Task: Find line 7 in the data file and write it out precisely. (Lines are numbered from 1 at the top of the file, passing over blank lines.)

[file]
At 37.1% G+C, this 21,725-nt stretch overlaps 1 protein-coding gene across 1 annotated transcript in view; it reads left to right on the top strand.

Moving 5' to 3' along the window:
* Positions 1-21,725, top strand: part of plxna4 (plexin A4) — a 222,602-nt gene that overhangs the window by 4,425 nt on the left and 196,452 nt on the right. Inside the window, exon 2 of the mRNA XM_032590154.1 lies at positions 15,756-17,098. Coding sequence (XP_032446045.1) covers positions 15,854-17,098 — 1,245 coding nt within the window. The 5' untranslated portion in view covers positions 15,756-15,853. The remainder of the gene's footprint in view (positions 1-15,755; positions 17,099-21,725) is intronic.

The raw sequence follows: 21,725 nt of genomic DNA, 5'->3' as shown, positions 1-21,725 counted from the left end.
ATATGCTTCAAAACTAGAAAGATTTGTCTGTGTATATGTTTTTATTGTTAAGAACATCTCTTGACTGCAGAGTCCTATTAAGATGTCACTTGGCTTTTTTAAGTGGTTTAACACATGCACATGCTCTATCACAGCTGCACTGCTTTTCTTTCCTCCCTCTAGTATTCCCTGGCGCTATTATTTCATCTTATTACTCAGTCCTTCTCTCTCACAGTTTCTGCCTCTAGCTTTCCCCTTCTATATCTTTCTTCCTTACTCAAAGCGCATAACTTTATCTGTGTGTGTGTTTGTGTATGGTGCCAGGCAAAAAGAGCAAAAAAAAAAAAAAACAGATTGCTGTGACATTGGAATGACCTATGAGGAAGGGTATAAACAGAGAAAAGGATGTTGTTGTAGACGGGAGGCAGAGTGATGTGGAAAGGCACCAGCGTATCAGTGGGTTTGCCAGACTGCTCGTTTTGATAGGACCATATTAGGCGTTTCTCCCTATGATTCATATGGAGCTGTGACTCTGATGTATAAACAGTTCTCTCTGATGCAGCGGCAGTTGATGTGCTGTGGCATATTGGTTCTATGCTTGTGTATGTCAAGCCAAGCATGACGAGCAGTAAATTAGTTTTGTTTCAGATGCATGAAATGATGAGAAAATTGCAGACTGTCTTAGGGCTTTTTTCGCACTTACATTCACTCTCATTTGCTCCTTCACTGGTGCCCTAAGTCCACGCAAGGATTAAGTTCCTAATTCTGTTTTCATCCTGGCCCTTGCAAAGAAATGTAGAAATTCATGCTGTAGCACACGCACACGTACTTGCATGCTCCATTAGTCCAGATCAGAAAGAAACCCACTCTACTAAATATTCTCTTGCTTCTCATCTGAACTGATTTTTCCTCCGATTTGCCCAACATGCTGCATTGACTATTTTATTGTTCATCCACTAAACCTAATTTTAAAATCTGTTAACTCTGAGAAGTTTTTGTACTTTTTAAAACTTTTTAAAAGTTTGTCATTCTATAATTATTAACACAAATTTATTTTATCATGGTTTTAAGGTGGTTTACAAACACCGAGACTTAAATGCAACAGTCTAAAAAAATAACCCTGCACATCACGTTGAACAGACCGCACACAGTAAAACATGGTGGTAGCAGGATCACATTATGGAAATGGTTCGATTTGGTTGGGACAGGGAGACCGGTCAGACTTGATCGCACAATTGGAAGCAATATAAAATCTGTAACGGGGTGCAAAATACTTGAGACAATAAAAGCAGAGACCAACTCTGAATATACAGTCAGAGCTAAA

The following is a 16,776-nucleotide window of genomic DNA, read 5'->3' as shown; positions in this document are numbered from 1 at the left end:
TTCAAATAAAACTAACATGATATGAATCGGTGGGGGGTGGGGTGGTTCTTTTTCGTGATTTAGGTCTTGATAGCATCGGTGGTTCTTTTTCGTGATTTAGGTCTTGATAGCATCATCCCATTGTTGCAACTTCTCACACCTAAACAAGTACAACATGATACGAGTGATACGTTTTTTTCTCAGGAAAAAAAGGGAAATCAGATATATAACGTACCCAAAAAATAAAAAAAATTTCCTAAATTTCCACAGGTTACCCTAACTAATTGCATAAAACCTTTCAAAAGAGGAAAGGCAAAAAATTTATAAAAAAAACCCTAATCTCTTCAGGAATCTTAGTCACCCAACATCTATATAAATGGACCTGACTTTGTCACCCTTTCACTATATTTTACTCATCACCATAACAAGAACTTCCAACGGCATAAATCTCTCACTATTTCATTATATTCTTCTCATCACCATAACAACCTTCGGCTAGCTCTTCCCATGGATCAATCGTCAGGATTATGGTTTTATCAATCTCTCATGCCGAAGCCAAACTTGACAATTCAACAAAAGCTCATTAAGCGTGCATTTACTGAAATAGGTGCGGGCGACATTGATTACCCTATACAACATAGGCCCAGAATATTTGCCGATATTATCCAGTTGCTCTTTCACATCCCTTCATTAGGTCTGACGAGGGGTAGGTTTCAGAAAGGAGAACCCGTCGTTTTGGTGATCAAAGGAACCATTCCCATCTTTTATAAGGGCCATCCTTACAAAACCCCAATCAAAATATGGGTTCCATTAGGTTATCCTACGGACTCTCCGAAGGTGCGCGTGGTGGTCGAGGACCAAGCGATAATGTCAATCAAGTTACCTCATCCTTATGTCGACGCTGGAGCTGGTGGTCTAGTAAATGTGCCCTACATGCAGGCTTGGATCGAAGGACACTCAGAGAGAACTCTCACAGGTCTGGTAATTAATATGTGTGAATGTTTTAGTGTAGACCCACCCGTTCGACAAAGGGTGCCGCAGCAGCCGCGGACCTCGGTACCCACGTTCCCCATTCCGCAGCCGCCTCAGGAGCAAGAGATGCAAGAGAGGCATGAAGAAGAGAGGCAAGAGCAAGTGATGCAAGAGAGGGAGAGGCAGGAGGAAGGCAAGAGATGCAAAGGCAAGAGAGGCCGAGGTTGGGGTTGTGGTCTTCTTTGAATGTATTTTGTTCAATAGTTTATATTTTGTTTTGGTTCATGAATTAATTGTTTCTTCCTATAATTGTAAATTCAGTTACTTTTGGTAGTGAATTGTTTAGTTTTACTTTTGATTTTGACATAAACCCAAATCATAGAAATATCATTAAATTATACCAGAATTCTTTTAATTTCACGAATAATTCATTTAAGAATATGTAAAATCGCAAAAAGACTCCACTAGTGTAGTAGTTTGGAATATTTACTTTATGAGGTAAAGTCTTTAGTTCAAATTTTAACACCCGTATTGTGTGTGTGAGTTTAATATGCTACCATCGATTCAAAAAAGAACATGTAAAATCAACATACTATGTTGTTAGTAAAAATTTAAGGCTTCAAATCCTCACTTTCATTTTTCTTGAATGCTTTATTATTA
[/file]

TTCAAATAAAACTAACATGATATGAATCGGTGGGGGGTGGGGTGGTTCTTTTTCGTGATTTAGGTCTTGATAGCATCGGTGGTTCTTTTTCGTGATTTAGGTCTTGATAGCATCATCCCATTGTTGCAACTTCTCACACCTAAACAAGTACAACATGATACGAGTGATACGTTTTTTTCTCAGGAAAAAAAGGGAAATCAGATATATAACGTACCCAAAAAATAAAAAAAATTTCCTAAATTTCCACAGGTTACCCTAACTAATTGCATAAAACCTTTCAAAAGAGGAAAGGCAAAAAATTTATAAAAAAAACCCTAATCTCTTCAGGAATCTTAGTCACCCAACATCTATATAAATGGACCTGACTTTGTCACCCTTTCACTATATTTTACTCATCACCATAACAAGAACTTCCAACGGCATAAATCTCTCACTATTTCATTATATTCTTCTCATCACCATAACAACCTTCGGCTAGCTCTTCCCATGGATCAATCGTCAGGATTATGGTTTTATCAATCTCTCATGCCGAAGCCAAACTTGACAATTCAACAAAAGCTCATTAAGCGTGCATTTACTGAAATAGGTGCGGGCGACATTGATTACCCTATACAACATAGGCCCAGAATATTTGCCGATATTATCCAGTTGCTCTTTCACATCCCTTCATTAGGTCTGACGAGGGGTAGGTTTCAGAAAGGAGAACCCGTCGTTTTGGTGATCAAAGGAACCATTCCCATCTTTTATAAGGGCCATCCTTACAAAACCCCAATCAAAATATGGGTTCCATTAGGTTATCCTACGGACTCTCCGAAGGTGCGCGTGGTGGTCGAGGACCAAGCGATAATGTCAATCAAGTTACCTCATCCTTATGTCGACGCTGGAGCTGGTGGTCTAGTAAATGTGCCCTACATGCAGGCTTGGATCGAAGGACACTCAGAGAGAACTCTCACAGGTCTGGTAATTAATATGTGTGAATGTTTTAGTGTAGACCCACCCGTTCGACAAAGGGTGCCGCAGCAGCCGCGGACCTCGGTACCCACGTTCCCCATTCCGCAGCCGCCTCAGGAGCAAGAGATGCAAGAGAGGCATGAAGAAGAGAGGCAAGAGCAAGTGATGCAAGAGAGGGAGAGGCAGGAGGAAGGCAAGAGATGCAAAGGCAAGAGAGGCCGAGGTTGGGGTTGTGGTCTTCTTTGAATGTATTTTGTTCAATAGTTTATATTTTGTTTTGGTTCATGAATTAATTGTTTCTTCCTATAATTGTAAATTCAGTTACTTTTGGTAGTGAATTGTTTAGTTTTACTTTTGATTTTGACATAAACCCAAATCATAGAAATATCATTAAATTATACCAGAATTCTTTTAATTTCACGAATAATTCATTTAAGAATATGTAAAATCGCAAAAAGACTCCACTAGTGTAGTAGTTTGGAATATTTACTTTATGAGGTAAAGTCTTTAGTTCAAATTTTAACACCCGTATTGTGTGTGTGAGTTTAATATGCTACCATCGATTCAAAAAAGAACATGTAAAATCAACATACTATGTTGTTAGTAAAAATTTAAGGCTTCAAATCCTCACTTTCATTTTTCTTGAATGCTTTATTATTA